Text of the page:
VOLUME 2, ISSUE 5
On March 17, 2005, the Regional Chief of the BC Assembly of First Nations, the Task Group of the First Nations Summit, and the political executive of the Union of BC Indian Chiefs signed the Leadership Accord.
The purpose of the Accord is to: affirm mutual respect; formalize a cooperative working relationship to politically represent the interests of First Nations in BC and develop strategies and actions to bring about significant and substantive changes to government policy that will benefit all First Nations in BC; and focus on a range of issues and initiatives of common interest or concern among First Nations in BC, including consultation and accommodation, national processes, and social and economic program and service issues.
Work under the Leadership Accord is guided by the following principles:
- The Parties recognize and respect each other’s respective mandate;
- The Parties will be mindful that they each represent a diversity of perspectives on issues relating to Aboriginal title, rights and interests;
- The Parties commit to work to advance the interests of First Nations in political level discussions amongst themselves and with governments;
- The Parties will represent their respective memberships in any discussions that directly involve government and industry.
Through the Accord, the Parties commit to engage in an ongoing process of dialogue through regular leadership meetings to achieve the purposes of this Accord and, where possible, develop common understandings, strategies and/or positions on identified issues of mutual concern or priority. The Parties also agree to establish of concern or priority to advance those issues politically.
The relationship established through the Leadership Accord remains strong. Although some successes have been achieved (New Relationship, Transformative Change Accord, New Relationship Trust, others), much remains to be done.
The mandate of the First Nations Leadership Council (FNLC) is determined only through the mandates of each of its participating organizations – the BC Assembly of First Nations, First Nations Summit, and Union of BC Indian Chiefs – as established via resolution of their respective memberships.
The FNLC is a political process, not a new organization. Its purpose is to generate political power through cooperation and collaboration between the existing provincial First Nations organizations. Although the FNLC works with governments to develop frameworks for issues such as shared decision-making and consultation and accommodation, these efforts are never to impede government-to-government discussions and negotiations between individual First Nations and governments.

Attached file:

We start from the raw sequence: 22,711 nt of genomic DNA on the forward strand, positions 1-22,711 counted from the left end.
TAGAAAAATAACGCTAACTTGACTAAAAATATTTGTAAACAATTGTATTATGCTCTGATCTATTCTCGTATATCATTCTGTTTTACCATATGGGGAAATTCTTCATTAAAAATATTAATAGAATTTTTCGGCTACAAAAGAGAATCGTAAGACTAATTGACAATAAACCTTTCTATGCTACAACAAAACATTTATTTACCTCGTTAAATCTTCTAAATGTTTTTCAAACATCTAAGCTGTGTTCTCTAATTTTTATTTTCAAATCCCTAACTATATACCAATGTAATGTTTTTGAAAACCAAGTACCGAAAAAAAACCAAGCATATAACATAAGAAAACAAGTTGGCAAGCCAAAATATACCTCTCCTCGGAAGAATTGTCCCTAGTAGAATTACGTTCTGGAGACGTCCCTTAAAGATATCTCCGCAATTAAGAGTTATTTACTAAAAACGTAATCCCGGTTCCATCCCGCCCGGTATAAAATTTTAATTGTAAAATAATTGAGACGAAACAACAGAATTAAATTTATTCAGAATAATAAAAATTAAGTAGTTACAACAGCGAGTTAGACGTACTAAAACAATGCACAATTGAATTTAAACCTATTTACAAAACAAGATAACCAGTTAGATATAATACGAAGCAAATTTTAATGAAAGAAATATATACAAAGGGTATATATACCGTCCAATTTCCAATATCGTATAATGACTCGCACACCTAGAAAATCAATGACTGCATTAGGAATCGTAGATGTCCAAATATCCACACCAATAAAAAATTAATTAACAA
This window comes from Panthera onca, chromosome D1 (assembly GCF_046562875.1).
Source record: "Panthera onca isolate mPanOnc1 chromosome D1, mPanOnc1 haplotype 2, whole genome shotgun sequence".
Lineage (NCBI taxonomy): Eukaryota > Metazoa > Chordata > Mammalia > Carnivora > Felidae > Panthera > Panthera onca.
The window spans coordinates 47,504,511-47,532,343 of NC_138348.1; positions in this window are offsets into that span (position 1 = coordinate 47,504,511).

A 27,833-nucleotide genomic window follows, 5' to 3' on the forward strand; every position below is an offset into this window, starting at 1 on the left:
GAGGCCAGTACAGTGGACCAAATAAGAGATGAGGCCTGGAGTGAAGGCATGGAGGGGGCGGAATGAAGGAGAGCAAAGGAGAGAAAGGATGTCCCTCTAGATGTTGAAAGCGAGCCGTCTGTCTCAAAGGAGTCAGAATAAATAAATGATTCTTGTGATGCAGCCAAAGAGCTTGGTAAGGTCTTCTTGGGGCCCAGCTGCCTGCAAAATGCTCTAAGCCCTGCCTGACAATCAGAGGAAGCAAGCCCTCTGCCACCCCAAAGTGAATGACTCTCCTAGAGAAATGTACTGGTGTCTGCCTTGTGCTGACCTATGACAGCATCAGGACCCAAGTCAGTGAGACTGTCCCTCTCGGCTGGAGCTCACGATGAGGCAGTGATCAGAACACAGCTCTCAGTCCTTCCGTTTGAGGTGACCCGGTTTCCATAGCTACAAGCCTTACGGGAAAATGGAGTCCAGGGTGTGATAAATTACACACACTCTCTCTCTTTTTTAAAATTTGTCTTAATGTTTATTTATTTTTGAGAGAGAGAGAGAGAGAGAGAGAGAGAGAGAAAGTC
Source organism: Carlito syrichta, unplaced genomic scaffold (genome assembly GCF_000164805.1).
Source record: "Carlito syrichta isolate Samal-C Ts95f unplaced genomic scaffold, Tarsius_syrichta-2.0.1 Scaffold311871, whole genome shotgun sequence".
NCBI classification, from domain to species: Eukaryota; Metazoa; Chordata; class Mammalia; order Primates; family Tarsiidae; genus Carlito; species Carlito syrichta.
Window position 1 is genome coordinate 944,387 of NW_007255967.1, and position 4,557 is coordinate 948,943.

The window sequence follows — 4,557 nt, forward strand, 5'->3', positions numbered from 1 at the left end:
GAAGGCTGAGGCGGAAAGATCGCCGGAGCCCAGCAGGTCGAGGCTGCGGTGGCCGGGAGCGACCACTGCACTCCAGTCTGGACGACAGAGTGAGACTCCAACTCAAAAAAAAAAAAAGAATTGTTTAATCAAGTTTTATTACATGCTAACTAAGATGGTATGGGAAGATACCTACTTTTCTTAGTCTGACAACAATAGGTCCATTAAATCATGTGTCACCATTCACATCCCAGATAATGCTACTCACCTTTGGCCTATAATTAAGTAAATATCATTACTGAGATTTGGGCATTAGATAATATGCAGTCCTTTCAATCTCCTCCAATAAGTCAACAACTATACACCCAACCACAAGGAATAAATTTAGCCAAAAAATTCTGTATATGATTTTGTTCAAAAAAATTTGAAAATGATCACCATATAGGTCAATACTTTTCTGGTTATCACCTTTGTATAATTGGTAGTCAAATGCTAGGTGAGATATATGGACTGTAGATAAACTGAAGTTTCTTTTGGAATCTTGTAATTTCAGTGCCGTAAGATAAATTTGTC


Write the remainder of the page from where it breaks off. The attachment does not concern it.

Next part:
The staff of the three participating FNLC organizations are responsible for following up on resolutions passed at their respective Chiefs’ assemblies, and work together on issues where all three organizations have a mandate.
The BC Assembly of First Nations, First Nations Summit and Union of BC Indian Chiefs are committed to maintaining unity on matters of common concern to benefit all BC First Nations, as well as to respecting the autonomy of each organization in achieving progress on issues specific to their respective memberships.
National Day of Action: Solidarity for Aboriginal Justice
On June 29, 2007, the FNLC hosted a march and rally, which began at 11:00am at Vanier Park, crossed the Burrard St bridge, and concluded at Library Square. Over 500 people attended the event, including First Nations and First Nations organizations, environmental groups, interfaith groups, labour organizations and government partners. Some of the guest speakers included Jim Sinclair-BC Federation of Labour, George Heyman-BC Government Employees Union, Scott Fraser-NDP MLA and Adrienne Carr-Deputy Leader of the Green Party of Canada. This event was in solidarity with efforts of other First Nations across Canada to stand together with other Canadians to demand that the Federal Government to deal honourably with First Nations Title and Rights and to call for an end to First Nations poverty.
On May 26, the FNLC met with Minister of Indian and Northern Affairs Jim Prentice and Minister of Aboriginal Relations and Reconciliation Michael de Jong. A commitment has been made to develop a tripartite “new relationship” document that will set out firm commitments and action items in key areas, including the resolution of claims.
A joint FNLC-BC Recognition Working Group is tasked with the main deliverables from the New Relationship document – producing principles & mechanisms for: recognition & Honour of the Crown, consultation/accommodation, shared decision-making, revenue & benefit sharing, and other matters.
Other working groups achieving progress under the New Relationship include the Resolutions Strategy Side Table; Telling Our Stories Committee; Crown Land Allocation Framework Working Group; Aquaculture Working Group; and the Ecosystem Stewardship Planning Working Group.
For three days out of each month, the FNLC meets with provincial officials to set direction, review progress and have high-level discussion on progress under the New Relationship and other matters of common concern.
Culture and Heritage
A Culture and Heritage Working Group has been created to work with BC to a) make recommendations with respect to amendments to the Heritage Conservation Act and b) identify culture and heritage site management possibilities within the existing legislative regime.
A key item in the BC First Nations Fisheries Action Plan is the establishment of a BC First Nations Fisheries Council. The FNLC was been mandated, through resolution, to hold a province-wide meeting, open to all BC First Nations, to develop the First Nations Fisheries Council concept. This BC First Nations Fisheries Council Forum was held on May 29-30, hosted by Musqueam Nation at the Crown St. Gym. Delegates to the Forum developed a “BC First Nations Fisheries Council Concept Paper”, which was adopted by resolution of the BCAFN and UBCIC in June. The FNLC will begin to make appointments to the Fisheries Council, and meet with government to discuss resourcing of the Fisheries Council, throughout the summer.